Tuesday, August 25, 2009

Abbott and Costello Meet the Mummy (1955)

This is our first post on the wonderful comedy team of Bud Abbott (1895-1974) and Lou Costello (1906-59). Along with the Three Stooges, Laurel and Hardy and the Marx Bros. they are among my all-time comedy heroes.

The boys became a team in vaudeville in the 30s and quickly rose to stardom in radio and finally films, becoming the star comics of the 40s and early 50s and becoming one of Universal Studio's biggest money makers.

This film, Abbott and Costello Meet the Mummy (1955), a personal favorite, was ironically their last for Universal. A series of sub-par outings, the ascension of Dean Martin and Jerry Lewis and the power of television had all contributed to their demise at Universal. However, they went out with a very funny and worthwhile swan song.

The boys had met most of the classic Universal monsters starting with A&C Meet Frankenstein, one of their very best films. So it was an easy task to pair them with another Universal horror staple, The Mummy.

The threadbare plot (the best kind for slapstick) involved the boys trying to clear themselves of the murder of archeologist Dr. Zoomer, who they applied to for the job of "accompanying his Mummy to the states!" They get mixed up with treasure hunting crooks led by sultry Madame Rontru (Marie Windsor), the cult of the mummy Klaris led by Semu (Richard Deacon in his pre -Leave it to Beaver and Dick Van Dyke Show days) and a host of cops, waiters, natives and other assorted foils.

Cute Peggy King, a popular singer and regular on the George Gobel show, wanders into a nightclub setting to sing "You came a Long way from St.Louis." The boys are in good form as they are put through their usual slapstick paces and get in a few of their patented verbal routines. Bud, approaching 60, is not as nasty as he was in the early films. (He could be downright cruel!) He does get in his usual quota of slaps and pushes on Costello. Lou, despite some recent bouts with rheumatic fever, is as energetic and full of fun as ever. In the end credits the boys are listed as Pete Patterson (Bud) and Freddie Franklin (Lou) but these names are not used and they just call themselves Abbott and Costello.

Also along for the ride as Rontru's cohorts are Michael Ansara, from the TV classic Broken Arrow (Charlie) and veteran character actor Dan Seymour (Josef). Fans of the B classic, Little Shop of Horrors will enjoy seeing Mel Welles (Mushnick,the Florist) as Semu's henchman, Iben. Veteran Universal stuntman Eddie Parker plays Klaris, the Mummy. The film was directed by Charles Lamont, a veteran of the Sennett and Christie studios who had piloted many A&C comedies (including some of their worst!).

The film moves at a leisurely pace and Bud and Lou seem to be having a good time. There are many comic highlights in the film, here are some of my favorites:

The old Vaudeville gag of a girl speaking in French to Bud who replies with "Lady, I can't!" Lou's response is "Hey Bud, maybe I can!"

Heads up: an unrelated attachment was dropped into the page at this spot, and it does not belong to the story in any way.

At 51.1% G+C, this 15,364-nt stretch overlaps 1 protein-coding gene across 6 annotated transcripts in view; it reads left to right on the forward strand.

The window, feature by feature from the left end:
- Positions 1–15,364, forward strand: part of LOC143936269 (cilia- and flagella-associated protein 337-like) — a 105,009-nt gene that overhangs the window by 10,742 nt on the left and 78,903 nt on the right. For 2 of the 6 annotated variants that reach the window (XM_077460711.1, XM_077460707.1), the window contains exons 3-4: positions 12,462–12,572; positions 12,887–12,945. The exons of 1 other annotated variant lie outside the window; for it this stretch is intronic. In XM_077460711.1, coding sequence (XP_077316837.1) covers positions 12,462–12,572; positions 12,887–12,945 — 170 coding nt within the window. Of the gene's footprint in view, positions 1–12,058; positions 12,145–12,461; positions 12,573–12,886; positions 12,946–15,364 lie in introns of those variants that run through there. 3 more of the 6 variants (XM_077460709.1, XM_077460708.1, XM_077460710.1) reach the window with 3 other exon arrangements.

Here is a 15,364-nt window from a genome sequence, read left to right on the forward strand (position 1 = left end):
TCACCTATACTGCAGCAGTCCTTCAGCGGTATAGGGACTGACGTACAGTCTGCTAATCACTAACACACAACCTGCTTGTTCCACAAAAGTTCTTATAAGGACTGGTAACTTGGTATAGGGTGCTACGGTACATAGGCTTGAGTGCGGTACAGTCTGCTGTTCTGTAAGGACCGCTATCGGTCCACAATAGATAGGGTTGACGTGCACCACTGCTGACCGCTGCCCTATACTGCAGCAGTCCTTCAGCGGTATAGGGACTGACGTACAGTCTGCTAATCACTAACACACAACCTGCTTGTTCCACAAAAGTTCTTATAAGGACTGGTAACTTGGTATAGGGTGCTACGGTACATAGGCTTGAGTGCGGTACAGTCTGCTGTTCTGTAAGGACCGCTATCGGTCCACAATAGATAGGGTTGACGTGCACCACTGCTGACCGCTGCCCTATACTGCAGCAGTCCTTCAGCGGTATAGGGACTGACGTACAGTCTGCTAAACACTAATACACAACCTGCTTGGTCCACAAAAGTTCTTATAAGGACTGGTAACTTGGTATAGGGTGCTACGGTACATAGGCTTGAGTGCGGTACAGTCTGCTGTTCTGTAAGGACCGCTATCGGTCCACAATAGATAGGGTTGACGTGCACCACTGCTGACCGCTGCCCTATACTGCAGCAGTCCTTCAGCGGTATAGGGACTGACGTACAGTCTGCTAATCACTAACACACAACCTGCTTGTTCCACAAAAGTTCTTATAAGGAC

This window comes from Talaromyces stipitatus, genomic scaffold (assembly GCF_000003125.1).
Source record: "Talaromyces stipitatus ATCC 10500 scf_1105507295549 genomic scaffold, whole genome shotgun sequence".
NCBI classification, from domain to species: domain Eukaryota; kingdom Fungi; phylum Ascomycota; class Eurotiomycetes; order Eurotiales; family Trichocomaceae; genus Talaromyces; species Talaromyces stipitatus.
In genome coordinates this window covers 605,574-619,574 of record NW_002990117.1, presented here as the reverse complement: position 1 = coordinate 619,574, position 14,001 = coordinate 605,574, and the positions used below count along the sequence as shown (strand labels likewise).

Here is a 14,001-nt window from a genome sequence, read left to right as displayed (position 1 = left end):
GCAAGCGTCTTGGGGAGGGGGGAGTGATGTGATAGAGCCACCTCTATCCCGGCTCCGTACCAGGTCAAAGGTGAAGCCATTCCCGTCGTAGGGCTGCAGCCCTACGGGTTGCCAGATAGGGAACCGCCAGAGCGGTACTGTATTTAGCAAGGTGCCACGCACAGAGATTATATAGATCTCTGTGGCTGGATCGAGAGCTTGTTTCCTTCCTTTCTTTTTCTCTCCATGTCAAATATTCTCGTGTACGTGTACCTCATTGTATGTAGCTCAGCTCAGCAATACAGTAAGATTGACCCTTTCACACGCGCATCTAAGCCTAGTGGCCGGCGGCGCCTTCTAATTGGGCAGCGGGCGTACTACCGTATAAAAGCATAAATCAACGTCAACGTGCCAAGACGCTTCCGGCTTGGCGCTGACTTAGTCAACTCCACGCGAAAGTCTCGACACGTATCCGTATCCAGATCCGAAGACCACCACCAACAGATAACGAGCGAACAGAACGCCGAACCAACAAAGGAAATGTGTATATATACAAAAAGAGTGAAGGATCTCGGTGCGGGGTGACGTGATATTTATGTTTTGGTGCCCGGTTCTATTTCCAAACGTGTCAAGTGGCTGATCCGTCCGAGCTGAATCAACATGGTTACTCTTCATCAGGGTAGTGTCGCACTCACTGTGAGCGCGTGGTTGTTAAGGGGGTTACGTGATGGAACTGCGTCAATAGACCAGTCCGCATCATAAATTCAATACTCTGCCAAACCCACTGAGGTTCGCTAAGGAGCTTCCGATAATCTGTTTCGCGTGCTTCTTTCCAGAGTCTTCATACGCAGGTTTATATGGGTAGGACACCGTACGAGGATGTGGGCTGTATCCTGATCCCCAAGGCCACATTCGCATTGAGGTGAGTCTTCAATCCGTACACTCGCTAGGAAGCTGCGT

An A&C standby where the body of Dr. Zoomer keeps moving from room to room much to Lou's dismay and cries of "Hey Abbott!"

Lou's snake-charming efforts on flute resulting in a response from a very live snake and the old rope trick with Bud getting a lift thanks to Lou's flute-tooting.

The sacred medallion that leads to the treasure brings death to whoever possesses it. Bud plops it into Lou's hamburger. Lou eats the medallion, of course, and the crooks X-ray him and then try to throttle the medallion out of him.

A return to their "Who's on First" roots with a clever John Grant routine involving picks and shovels." My pick is the pick. Your pick is the shovel." You get the idea.

The film's climax in the tomb has three mummies running around, Klaris and Bud and Charlie posing as him. This is good stuff with lots of double takes and screams.

The film's coda has a neat scene where the boys have opened the Kafe Klaris. The entire band is decked out as mummies and Lou does the old slip into a one-piece tuxedo gag, resulting in a slap from Bud. When Bud toots on the flute and a beautiful girl emerges from a vase, Lou tries it only to meet up with another snake and a classic Costello pratfall to close out the show.

There are also some unintentionally funny bits including some Egyptian dance routines, Richard Deacon's hammy performance as Semu and some "infidel" references for good measure.

Despite good reviews, the film did only so-so at the box office and spelled their end at Universal.

Bud and Lou made one last film, Dance with Me Henry (1956), a pleasant but mediocre film about the boys running an amusement park and getting into a money mix up with gangsters.

In 1957 the team split. Lou did solo appearances including the Steve Allen Show, Wagon Train and the Minsky's Show in Vegas. He also made a cute comedy for Columbia, The 30 Foot Bride of Candy Rock (1959), a take off on the 50 Foot Woman with Dorothy Provine as his girlfriend and title character. In March of 1959 we lost Lou to a heart attack. Bud was devastated and the world of comedy lost a little giant.

Bud took things easy, although he did a G.E. Theatre episode and briefly teamed up with musician/comic Candy Candido. In 1967 he voiced a series of Abbott and Costello cartoons. (Stan Irwin voiced Lou). The cartoons are so-so, but it's fun to hear Bud's gravelly voice again. In later years Bud was dogged by tax problems and was living at the Motion Pictures Actor's Home in Hollywood. He passed from cancer in April of 1974. The greatest straight man went up to join his partner.